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Telemarketing and the Changing Nature of Professional Crime

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Crime on the line

Shover, Neal, Glenn S. Coffey, and Dick Hobbs. “CRIME ON THE LINE Telemarketing and the Changing Nature of Professional Crime.” British Journal of Criminology. 43 (2003): 489-505.

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            The purpose of this research article is to describe the people who routinely commit telemarketing fraud.  This article was written in 2003 and includes direct interviews with 47 persons convicted of telemarketing fraud and are serving prison or probation sentences. The article presents criminal telemarketers as vocational predators, and presents the idea that telemarketing fraud is a crime of opportunity and societal development.

  The opening presents a history of the changes that facilitated opportunities for telemarketing fraud. Then, the authors go into demographic details of the population used in the study.  Finally, four aspects of the criminal telemarketers are outlined such that the reader can establish a profile of a criminal telemarketer.  Their findings are summarized and conclusions are drawn.

            The opening observation is that social and economic development in a society is accompanied by a change in the type and quality of crimes committed in that society.

  It also notes that changes in the business and monetary systems give rise to criminal opportunities.  Most notable is that the extra income sources available to middle class citizens,  the ease and speed of conducting financial transactions, combined with the convenience of doing business by telephone.  These factors have increased opportunities for deception and misrepresentation which is the basis for telemarketing fraud.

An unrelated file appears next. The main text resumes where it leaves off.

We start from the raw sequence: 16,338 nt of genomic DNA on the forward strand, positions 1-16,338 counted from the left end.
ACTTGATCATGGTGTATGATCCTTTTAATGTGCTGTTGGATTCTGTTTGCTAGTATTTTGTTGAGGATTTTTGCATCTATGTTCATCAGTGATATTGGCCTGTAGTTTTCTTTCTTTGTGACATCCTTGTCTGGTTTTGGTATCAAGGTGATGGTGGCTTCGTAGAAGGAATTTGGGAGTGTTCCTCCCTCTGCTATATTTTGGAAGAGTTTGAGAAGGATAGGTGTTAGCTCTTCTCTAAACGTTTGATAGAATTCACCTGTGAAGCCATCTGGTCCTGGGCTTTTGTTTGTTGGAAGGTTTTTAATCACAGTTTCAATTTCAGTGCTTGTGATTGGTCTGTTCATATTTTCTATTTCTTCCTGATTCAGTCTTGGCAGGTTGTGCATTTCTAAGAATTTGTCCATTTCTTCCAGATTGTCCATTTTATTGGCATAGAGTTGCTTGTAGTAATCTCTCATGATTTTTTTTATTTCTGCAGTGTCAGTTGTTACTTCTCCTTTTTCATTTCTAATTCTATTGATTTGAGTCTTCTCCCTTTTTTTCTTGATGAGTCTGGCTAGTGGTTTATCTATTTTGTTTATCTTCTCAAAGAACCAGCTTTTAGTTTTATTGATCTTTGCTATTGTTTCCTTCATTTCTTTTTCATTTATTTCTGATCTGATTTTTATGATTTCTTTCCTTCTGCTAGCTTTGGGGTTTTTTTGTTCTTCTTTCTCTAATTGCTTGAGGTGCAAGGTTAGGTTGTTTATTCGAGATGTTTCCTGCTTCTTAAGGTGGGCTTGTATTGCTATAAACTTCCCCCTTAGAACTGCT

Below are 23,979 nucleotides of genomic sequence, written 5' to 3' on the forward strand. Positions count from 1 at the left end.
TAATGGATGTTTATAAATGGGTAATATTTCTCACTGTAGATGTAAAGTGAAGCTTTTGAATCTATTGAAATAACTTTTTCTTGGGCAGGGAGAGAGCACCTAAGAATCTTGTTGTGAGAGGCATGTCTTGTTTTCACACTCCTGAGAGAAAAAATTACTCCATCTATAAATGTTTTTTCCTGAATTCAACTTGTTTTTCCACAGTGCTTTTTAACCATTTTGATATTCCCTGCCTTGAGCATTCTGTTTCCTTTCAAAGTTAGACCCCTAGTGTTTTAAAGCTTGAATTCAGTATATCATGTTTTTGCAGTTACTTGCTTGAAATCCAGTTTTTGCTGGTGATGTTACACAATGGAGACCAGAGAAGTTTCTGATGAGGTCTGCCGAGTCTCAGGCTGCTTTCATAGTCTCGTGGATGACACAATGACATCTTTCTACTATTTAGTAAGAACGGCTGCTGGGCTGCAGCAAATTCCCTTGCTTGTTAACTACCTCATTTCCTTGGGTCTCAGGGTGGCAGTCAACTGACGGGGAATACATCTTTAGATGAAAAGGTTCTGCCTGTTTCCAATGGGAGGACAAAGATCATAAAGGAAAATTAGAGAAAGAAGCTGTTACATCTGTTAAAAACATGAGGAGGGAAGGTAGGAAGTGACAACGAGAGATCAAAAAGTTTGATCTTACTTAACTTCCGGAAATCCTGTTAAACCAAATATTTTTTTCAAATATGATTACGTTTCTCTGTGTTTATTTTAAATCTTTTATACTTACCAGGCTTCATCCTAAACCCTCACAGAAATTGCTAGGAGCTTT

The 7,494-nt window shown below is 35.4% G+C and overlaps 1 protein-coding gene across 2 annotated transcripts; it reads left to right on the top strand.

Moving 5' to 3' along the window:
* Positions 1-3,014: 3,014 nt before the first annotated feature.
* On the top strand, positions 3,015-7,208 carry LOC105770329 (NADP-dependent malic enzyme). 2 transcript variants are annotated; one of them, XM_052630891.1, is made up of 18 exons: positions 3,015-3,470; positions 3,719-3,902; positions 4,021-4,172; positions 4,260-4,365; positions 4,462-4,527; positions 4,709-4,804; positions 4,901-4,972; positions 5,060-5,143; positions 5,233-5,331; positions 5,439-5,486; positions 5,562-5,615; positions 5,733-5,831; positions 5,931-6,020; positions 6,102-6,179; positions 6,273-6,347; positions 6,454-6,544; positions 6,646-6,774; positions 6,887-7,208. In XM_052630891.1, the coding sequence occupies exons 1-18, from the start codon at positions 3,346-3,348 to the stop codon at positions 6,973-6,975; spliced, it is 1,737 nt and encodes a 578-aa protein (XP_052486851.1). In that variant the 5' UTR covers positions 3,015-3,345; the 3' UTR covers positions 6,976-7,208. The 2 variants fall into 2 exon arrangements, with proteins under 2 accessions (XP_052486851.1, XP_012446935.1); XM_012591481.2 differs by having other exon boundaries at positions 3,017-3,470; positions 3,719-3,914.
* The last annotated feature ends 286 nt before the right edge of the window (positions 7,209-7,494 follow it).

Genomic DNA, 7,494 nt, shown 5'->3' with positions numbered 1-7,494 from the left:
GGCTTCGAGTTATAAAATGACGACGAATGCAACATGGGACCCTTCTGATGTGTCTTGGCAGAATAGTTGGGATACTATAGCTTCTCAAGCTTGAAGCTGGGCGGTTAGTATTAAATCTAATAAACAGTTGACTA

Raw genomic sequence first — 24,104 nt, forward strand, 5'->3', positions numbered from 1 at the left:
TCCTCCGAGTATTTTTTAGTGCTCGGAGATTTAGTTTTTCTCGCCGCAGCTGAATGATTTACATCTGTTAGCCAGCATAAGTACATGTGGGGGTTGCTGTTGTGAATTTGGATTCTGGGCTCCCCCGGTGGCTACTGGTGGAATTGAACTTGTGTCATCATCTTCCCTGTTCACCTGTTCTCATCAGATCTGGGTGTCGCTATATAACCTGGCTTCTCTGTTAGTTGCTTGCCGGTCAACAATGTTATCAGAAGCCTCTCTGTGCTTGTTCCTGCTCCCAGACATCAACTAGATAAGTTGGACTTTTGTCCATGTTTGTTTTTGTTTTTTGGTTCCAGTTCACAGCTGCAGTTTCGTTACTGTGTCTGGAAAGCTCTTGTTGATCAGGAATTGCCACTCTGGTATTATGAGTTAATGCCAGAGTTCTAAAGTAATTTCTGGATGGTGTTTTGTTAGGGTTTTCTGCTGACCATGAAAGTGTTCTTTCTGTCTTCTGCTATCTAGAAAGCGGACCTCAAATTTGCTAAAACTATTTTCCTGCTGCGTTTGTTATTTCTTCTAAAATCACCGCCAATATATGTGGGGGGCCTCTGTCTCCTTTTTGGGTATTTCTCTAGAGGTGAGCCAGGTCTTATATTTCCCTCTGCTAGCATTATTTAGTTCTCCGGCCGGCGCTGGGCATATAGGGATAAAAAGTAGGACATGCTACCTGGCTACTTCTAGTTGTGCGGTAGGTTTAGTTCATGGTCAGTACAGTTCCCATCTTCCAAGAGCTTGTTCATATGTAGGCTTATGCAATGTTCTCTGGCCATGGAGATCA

The research methodology was it identify 47 individuals from a potential pool of more than 300.  Of the population, 25 were incarcerated and 22 were on probation.  Remarkably, 15 of th 22 on probation were in Las Vegas, Nevada, which the authors identify as a “hotbed” for telemarketing crime.  The profile of the criminal telemarketer is built by describing the composite results in terms of organization and routine; background and careers; attractions and lifestyles; and legitimation and defense.

            Many criminal telemarketers operate ‘legitimate’ businesses often with partners.  Most have a standard business organizational chart and corporate hierarchy.  These organizations sell the whole range of telemarketed products and services from jewelry to charitable donations.

            The authors found that most criminal telemarketers did not have the disadvantaged backgrounds found with most types of criminals.  Most also had high school education or better.  Most of those interviewed began telemarketing while young, many as their college job.  Many had been recruited by other telemarketers and were lured with the potential of high earnings.  Of those who were owners or principals at the time of conviction had started out as phone salespersons, moved up to management, and eventually began their own companies using a similar business model to the companies they had previously worked at.  It is also remarkable that many of those convicted telemarketers also had prior drug related offenses in their criminal histories.